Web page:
Lake Charles natives taking on Hollywood in screenwriting competition

By By Ashley Withers / American Press

Lake Charles natives Tyler Walker and

Brian Bourque are taking on Hollywood — making it to one of the final

rounds of a prestigious

international screenwriting competition.

But the two say their recent success was “born from failure.”

The longtime friends teamed up back in 2006 to accomplish their dreams, even though they weren’t quite sure what those dreams


“I would say the screenwriting started because none of our bands worked out,” Walker, 24, said.

“You asked me to help you write a comic book. That was when it seemed like we could still be in bands, but ultimately we dove

headfirst into it because we couldn’t rely on our bands,” Bourque, 28, said.

“Then we realized that with comic books we had to rely more on the artist than on the writer,” Walker added. “That’s when

we decided to just focus on the writing.”

“It’s makes a lot of sense. Going from writing songs that tell stories to just straight up telling those stories,” Bourque


Though it took some time to get there, Bourque and Walker have found success in screenwriting.

The two were recently selected as

semifinalists for The Academy’s Don and Gee Nicholl Fellowships in

Screenwriting. The fellowship

is earned by participating in an international screenwriting


The competition received more than 7,000 entries this year, and only 120 were selected as semifinalists.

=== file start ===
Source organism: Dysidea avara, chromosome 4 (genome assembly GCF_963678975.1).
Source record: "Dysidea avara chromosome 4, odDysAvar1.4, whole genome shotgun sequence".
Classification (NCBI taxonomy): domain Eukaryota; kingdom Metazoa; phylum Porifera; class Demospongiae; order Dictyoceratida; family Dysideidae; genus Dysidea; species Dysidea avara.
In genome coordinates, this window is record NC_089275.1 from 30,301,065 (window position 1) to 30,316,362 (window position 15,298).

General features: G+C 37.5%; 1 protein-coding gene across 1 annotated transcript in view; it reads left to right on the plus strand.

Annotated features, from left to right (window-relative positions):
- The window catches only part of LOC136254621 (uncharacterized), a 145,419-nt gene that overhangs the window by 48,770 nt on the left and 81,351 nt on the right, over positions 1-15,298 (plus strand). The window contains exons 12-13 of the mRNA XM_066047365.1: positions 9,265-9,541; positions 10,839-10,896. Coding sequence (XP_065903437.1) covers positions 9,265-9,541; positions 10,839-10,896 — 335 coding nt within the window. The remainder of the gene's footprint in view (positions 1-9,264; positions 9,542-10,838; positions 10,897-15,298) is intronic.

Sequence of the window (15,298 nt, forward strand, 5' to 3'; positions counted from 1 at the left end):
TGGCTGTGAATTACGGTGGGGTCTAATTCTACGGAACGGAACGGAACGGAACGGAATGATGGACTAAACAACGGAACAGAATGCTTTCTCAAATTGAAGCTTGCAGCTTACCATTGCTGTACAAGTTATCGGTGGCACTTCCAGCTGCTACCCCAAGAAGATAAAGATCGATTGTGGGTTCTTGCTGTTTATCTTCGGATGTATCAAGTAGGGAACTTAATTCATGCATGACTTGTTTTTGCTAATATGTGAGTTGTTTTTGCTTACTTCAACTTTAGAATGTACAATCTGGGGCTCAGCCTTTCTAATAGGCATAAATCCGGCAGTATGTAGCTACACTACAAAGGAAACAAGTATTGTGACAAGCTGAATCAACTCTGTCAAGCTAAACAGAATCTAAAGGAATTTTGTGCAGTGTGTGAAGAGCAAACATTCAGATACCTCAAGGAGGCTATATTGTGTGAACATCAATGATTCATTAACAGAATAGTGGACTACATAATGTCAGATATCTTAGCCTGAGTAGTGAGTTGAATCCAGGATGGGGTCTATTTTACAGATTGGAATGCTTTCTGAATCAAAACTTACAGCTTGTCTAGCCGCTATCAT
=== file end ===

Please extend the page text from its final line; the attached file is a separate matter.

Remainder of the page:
Bourque and Walker submitted two entries as partners.

The first, titled “Nova Valley,” was based on the comic books the pair had written. “It took us two years to write. It was

our baby, and that one didn’t win anything,” Walker said.

The second was titled “Skull Creek.”

“We had two weeks to write it before the deadline. We were just like we are going to go all out to win the Nicholl,” Walker


“We started with a logline. A logline is a one sentence synopsis of a movie. You have to have it to sell a script. We wrote

a logline that we just thought was classic Hollywood cinema.”

Their logline reads: “A Vietnam veteran wakes up in his hometown handcuffed to a briefcase with no memory of how he got there.”

“That’s where we started off and two weeks later we had written 120 pages,” Walker said.

“Skull Creek” is the title of the screenplay that made it to the semifinals.

Bourque and Walker were born and raised in Lake Charles, and both feel growing up in the area has played a big role in their


“What’s great is we’re able to play on very specific Southern themes that we would only be aware of from living here,” Walker


“For as much as I’m happy to be out, I’m happy to have come from the South,” Bourque said. “It gives you a unique perspective

on the world that I think will be beneficial.”

Bourque is living in Los Angeles and is attending film school.

Bourque and Walker hope to be sell the “Skull Creek” script and work as professional writers for a television series.

“One of the writers from ‘Lost’ was a semifinalist in the Nicholls. That was what kind of parlayed them into success,” Walker

said. “What they do is release a list of all of the quarter-finalists and all of the semifinalists to different agencies,

and that’s kind of the real win. Once you have representation, that’s the first big step.”

“It was our goal to make it to the semifinals,” Bourque said. “It’s our foot in the door.”